Previous research has displayed large magnitudes of muscle activation during back squats11. When an athlete performs the push press exercise for multiple repetitions, they must lower the barbell in a controlled manner; however, performing this motion slowly requires a lot of effort and increases time under tension. Thus, some athletes adopt a strategy where they control the load, but essentially “catch” the load in a front rack position.
Although no research has examined the muscle activation of the core during this motion, there is a larger displacement during this action compared to the catch phase of a clean. Thus, more force absorption may be required based on the external load and technique used. Finally, previous research that has compared the load absorption phases of both catching and pulling derivatives has indicated that the amount of work performed either was no different12 or favored pulling derivatives12-14.
It should be noted that the previous studies did not compare core musculature activation. However, the primary issue with performing this type of research is that the barbell path during an efficient catching or pulling derivative requires the barbell to remain close to the body. An obvious issue with this is that the barbell may make contact with the electrodes that would be used to record muscle activation within the core. Therefore, while catching derivatives may provide a training stimulus for the core musculature, further research is needed to examine its effectiveness compared to other training methods.
Practitioners who use clean and/or snatch for core musculature should also note that the absorption stimulus is primarily based on two things: load and technique. Regarding the latter, it should be noted that the absorption stimulus may actually decrease as technique improves. Specifically, the distance between peak bar displacement and where an athlete catches the bar decreases, thus creating less of a stimulus.
Freelap USA: Since catching the bar is limited in “surfing” the force-velocity curve, wouldn’t pulling variations be king in that area? What are your thoughts on pulling variations and athlete development?
Tim Suchomel: From a theoretical standpoint, weightlifting pulling derivatives expand the original force-velocity curve that is present when using only catching derivatives. On the force side, a catching variation is limited to using a 1RM, whereas weightlifting pulling derivatives may use loads in excess of the catching 1RM due to the elimination of the catch. This is supported by previous studies from Haff et al.15 and Comfort et al.16-17 that used 120% and up to 140% of a catching 1RM when utilizing the clean pull from the floor and mid-thigh pull, respectively.
On the opposite end of the curve, catching derivatives are limited in their capacity to produce a velocity stimulus due to the deceleration of the body that must take place in order to perform an efficient catch. While lighter loads may be used to increase the velocity of the movement, it should be noted that athletes tend to use the minimum amount of effort needed to elevate the barbell to a position that allows them to perform the catch phase. If maximal effort were to be used with lighter loads, this may result in a poorly performed catch phase due to the likely larger displacement of the barbell.Catching derivatives are limited in their capacity to produce a velocity stimulus due to the deceleration of the body that must take place to perform an efficient catch, says @DrTSuchomel. Click To Tweet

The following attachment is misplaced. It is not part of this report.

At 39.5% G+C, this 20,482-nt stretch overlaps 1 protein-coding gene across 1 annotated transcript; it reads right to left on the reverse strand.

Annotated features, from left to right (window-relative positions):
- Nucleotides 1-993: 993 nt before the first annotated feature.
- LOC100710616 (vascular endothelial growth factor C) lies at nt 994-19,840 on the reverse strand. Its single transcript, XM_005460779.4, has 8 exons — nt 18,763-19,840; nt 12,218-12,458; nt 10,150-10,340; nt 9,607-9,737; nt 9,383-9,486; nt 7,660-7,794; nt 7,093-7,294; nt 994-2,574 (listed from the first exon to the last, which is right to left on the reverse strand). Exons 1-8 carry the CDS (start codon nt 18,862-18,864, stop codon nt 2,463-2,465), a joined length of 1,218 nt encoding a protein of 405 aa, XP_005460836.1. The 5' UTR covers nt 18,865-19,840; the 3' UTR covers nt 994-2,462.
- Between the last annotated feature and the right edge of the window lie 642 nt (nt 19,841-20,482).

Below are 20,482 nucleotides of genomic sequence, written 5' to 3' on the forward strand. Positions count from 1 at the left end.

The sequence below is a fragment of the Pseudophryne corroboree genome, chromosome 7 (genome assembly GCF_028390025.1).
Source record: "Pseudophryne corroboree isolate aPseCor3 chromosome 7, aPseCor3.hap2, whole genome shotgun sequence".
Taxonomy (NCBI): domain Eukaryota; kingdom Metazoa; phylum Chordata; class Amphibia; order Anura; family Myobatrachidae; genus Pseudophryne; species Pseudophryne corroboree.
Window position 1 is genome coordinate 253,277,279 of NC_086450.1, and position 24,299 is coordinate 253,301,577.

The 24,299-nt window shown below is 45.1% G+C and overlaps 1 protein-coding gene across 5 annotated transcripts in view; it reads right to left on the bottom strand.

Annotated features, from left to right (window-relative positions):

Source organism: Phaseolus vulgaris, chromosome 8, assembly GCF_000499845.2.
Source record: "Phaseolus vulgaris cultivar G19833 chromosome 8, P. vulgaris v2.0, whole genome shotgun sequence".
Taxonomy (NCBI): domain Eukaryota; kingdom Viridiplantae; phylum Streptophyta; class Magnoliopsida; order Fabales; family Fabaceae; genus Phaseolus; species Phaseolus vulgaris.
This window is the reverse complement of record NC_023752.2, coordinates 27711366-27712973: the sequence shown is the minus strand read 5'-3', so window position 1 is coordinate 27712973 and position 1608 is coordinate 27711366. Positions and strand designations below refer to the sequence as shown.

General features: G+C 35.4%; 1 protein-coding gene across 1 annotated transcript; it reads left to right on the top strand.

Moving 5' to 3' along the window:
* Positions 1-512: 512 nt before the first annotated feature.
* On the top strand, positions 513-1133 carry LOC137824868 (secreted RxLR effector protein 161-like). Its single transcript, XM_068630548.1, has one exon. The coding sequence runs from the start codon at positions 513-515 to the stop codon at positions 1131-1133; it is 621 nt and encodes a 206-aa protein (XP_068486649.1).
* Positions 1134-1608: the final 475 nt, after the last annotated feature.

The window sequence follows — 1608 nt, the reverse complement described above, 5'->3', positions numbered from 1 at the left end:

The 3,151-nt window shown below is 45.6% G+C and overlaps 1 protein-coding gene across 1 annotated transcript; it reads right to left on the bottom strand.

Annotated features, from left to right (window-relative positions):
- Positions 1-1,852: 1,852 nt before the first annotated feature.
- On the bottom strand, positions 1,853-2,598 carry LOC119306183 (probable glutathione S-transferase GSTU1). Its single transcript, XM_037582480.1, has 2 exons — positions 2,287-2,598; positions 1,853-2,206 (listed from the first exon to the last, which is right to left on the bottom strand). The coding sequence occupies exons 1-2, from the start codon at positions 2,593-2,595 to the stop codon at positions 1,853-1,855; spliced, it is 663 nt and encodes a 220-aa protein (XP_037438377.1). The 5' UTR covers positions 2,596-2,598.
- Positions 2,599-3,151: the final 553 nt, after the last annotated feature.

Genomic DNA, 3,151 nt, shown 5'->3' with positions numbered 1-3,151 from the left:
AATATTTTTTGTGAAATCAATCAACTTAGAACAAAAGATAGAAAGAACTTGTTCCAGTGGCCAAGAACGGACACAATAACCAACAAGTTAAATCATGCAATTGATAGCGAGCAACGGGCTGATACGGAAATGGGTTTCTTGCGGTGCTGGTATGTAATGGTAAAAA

In contrast to catching derivatives, weightlifting pulling derivatives may allow athletes to accelerate throughout the entire second pull (i.e., triple extension movement), ultimately leading to a larger velocity. For example, the jump shrug requires an individual to jump as high as possible while using the same countermovement and transition mechanics as a hang power clean18. As a result, greater velocities are achieved due to a larger acceleration period during the jump shrug compared to weightlifting catching derivatives8,9.
From a practical standpoint, there is also unpublished data from our lab that suggests programming weightlifting pulling derivatives with or without force- and velocity-specific loads may produce greater training effects (e.g., 1RM strength, isometric mid-thigh pull strength, sprint, change of direction, squat jump, and countermovement jump) compared to weightlifting catching derivatives5. Therefore, it would appear that, from both a theoretical and practical standpoint, weightlifting pulling derivatives are advantageous when attempting to “surf” or train the force-velocity curve compared to catching derivatives alone. However, it should be noted that much of these adaptations may be dependent on the loading of the exercises19 and that both catching and pulling derivatives may produce similar adaptations.Both theoretically and practically, weightlifting pulling derivatives are helpful when attempting to “surf” or train the F-V curve compared to catching derivatives alone, says @DrTSuchomel. Click To Tweet
This idea is supported by Comfort et al.3, whose study showed no differences in strength, squat jump, or countermovement jump adaptations following eight weeks of training with weightlifting catching or pulling derivatives that used the same relative loads. Thus, it would appear that while weightlifting catching derivatives are limited in their capacity to train the force-velocity curve, the implementation of weightlifting pulling derivatives with catching derivatives may also provide an effective force-velocity stimulus.
Freelap USA: Recently, you were part of a study discussing the rate of force development (RFD) in weightlifting. Coaches want to know how to use RFD with athletes, but understand some limitations exist with teasing out this measurement data with exercises. Can you share an appropriate way to look at RFD with training adaptations and monitoring explosiveness?
Tim Suchomel: Rate of force development (RFD) can be a tricky measurement when it comes to monitoring athletes, but that doesn’t mean it’s not beneficial to look at. RFD can be a great indicator of rapid force production characteristics, especially when measured over several early time intervals (e.g., 0-50, 0-100, 0-150, 0-200 ms). By monitoring RFD across these time intervals, practitioners may be able to see how quickly an athlete is able to produce large magnitudes of force during time periods that relate to other sporting movements (e.g., 50 ms—striking, 90-100 ms—sprint ground contact time, 200-250 ms—net impulse length during a countermovement jump).